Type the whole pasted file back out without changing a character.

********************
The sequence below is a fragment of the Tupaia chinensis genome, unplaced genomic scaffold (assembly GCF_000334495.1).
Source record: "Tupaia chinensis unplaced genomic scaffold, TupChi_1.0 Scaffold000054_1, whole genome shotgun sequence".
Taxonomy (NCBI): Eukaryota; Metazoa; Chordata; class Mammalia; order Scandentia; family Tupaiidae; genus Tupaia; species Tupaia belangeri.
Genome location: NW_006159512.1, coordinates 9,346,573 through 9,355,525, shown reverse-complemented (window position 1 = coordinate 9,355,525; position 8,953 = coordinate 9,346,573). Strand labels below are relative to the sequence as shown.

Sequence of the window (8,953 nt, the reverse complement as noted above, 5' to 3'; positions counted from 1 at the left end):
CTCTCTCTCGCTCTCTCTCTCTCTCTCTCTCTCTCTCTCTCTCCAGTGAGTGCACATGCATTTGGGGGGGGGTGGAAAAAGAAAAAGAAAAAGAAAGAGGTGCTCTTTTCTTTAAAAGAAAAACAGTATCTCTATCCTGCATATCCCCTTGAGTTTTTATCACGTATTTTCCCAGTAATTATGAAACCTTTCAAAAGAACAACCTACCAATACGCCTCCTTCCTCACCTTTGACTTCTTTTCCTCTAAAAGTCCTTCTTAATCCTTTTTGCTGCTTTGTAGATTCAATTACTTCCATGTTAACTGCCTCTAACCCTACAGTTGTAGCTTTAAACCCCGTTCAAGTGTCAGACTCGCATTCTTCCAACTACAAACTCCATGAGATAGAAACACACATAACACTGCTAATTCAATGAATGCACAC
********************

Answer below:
The sequence below is a fragment of the Tupaia chinensis genome, unplaced genomic scaffold (assembly GCF_000334495.1).
Source record: "Tupaia chinensis unplaced genomic scaffold, TupChi_1.0 Scaffold000054_1, whole genome shotgun sequence".
Taxonomy (NCBI): Eukaryota; Metazoa; Chordata; class Mammalia; order Scandentia; family Tupaiidae; genus Tupaia; species Tupaia belangeri.
Genome location: NW_006159512.1, coordinates 9,346,573 through 9,355,525, shown reverse-complemented (window position 1 = coordinate 9,355,525; position 8,953 = coordinate 9,346,573). Strand labels below are relative to the sequence as shown.

Sequence of the window (8,953 nt, the reverse complement as noted above, 5' to 3'; positions counted from 1 at the left end):
CTCTCTCTCGCTCTCTCTCTCTCTCTCTCTCTCTCTCTCTCTCCAGTGAGTGCACATGCATTTGGGGGGGGGTGGAAAAAGAAAAAGAAAAAGAAAGAGGTGCTCTTTTCTTTAAAAGAAAAACAGTATCTCTATCCTGCATATCCCCTTGAGTTTTTATCACGTATTTTCCCAGTAATTATGAAACCTTTCAAAAGAACAACCTACCAATACGCCTCCTTCCTCACCTTTGACTTCTTTTCCTCTAAAAGTCCTTCTTAATCCTTTTTGCTGCTTTGTAGATTCAATTACTTCCATGTTAACTGCCTCTAACCCTACAGTTGTAGCTTTAAACCCCGTTCAAGTGTCAGACTCGCATTCTTCCAACTACAAACTCCATGAGATAGAAACACACATAACACTGCTAATTCAATGAATGCACAC